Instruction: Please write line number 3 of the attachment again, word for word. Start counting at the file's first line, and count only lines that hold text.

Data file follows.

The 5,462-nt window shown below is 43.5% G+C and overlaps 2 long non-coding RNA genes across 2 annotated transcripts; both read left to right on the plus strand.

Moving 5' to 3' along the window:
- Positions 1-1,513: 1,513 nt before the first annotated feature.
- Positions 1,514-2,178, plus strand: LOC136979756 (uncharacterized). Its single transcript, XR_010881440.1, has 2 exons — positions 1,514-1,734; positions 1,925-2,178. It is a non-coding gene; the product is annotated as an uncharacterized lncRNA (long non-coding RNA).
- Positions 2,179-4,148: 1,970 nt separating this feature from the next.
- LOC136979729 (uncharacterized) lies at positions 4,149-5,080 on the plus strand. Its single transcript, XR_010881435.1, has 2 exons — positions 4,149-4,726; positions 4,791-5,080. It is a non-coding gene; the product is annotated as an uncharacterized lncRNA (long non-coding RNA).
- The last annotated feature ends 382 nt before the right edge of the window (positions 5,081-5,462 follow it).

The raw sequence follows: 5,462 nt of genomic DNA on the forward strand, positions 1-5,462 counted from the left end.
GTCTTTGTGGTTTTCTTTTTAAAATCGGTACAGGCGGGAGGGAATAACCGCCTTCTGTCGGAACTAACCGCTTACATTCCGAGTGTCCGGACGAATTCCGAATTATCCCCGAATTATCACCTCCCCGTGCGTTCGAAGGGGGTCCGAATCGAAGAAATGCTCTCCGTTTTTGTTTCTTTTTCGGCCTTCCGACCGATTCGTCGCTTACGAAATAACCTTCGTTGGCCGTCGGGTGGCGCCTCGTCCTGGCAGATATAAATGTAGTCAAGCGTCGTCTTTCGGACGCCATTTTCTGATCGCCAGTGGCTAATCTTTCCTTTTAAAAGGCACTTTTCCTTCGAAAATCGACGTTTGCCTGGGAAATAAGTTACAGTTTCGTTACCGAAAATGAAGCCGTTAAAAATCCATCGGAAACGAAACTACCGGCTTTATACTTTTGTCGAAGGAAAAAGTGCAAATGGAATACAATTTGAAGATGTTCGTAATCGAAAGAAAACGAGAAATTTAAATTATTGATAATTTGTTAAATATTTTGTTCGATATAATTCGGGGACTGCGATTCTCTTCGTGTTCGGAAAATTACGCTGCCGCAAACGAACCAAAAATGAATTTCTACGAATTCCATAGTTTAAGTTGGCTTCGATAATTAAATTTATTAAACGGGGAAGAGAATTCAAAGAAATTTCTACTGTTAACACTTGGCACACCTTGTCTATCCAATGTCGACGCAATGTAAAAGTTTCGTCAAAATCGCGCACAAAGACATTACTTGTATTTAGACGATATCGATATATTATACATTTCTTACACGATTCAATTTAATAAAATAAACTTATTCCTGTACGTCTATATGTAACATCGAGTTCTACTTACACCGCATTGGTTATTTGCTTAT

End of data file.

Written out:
- Positions 1-1,513: 1,513 nt before the first annotated feature.